While most people fully recover from polio, the disease can cause very serious problems. These problems can sometimes develop quickly (hours after infection) and include:

  • Numbness, a feeling of pins and needles or tingling in the legs or arms.
  • Paralysis in the legs, arms or torso.
  • Trouble breathing because of muscle paralysis in the lungs.
  • Death when the muscles you use to breathe become paralyzed.

Diagnosis and Tests

How is polio diagnosed?

If you have symptoms of polio, contact a healthcare provider. The healthcare provider will ask you about your symptoms and whether you have traveled recently.

Because polio symptoms look a lot like flu symptoms, the healthcare provider may order tests to rule out more common viral conditions.

To confirm polio, a healthcare provider will take a small sample of:

  • Cerebrospinal fluid (liquid around the brain and spinal cord).
  • Saliva from your throat.
  • Stool (poop).

The healthcare team will look at the sample under a microscope to identify poliovirus.

Management and Treatment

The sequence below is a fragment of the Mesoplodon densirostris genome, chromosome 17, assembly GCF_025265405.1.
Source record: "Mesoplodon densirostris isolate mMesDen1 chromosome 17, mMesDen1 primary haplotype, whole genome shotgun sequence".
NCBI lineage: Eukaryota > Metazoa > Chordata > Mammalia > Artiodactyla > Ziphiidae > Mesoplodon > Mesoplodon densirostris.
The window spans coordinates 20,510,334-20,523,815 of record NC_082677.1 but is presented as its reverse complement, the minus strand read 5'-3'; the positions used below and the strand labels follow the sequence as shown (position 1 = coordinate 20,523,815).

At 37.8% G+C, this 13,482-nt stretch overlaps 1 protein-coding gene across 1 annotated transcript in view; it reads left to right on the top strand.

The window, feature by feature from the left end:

How is polio treated?

While there’s no cure for polio, and no way to prevent paralysis, some things may keep you more comfortable:

  • Fluids (such as water, juice and broth).
  • Heat to soothe the muscles.
  • Medications that relax the muscles, also called antispasmodic drugs.
  • Pain relievers, such as NSAIDs (nonsteroidal anti-inflammatory drugs).
  • Physical therapy and exercises to help protect the muscles.
  • Rest.
  • Mechanical ventilation, or a machine that helps you breathe.

Prevention

How do I prevent polio?

The best prevention against polio is a series of four vaccine shots in the arm or leg.

The inactivated polio vaccine used in the United States is very effective and safe, and cannot cause polio.

The recommended vaccination schedule for children is based on age:

  • First shot when 2 months old.
  • Second shot when 4 months old.
  • Third shot between 6 and 18 months old.
  • A “booster” shot when 4 to 6 years old, for an extra dose to secure protection.

If you didn’t get polio vaccines as a child, you should get three shots in adulthood:

  • First dose at any time.
  • Second dose a month or two later.
  • Final dose six to 12 months after the second.

If you didn’t get all your vaccine doses during childhood, you should get the remaining shots as an adult.

Who should get the vaccine?

Everyone should get vaccinated for polio, preferably during childhood. But even if you’ve had all the normal polio doses, you may need a booster shot if:

  • You work in a lab where you might come into contact with poliovirus.
  • You work with patients who may have gotten exposed to poliovirus.
  • You’re planning to travel to certain areas of the world. (Check the list of countries where polio remains a risk, and talk to your healthcare provider.)

Are polio vaccines safe?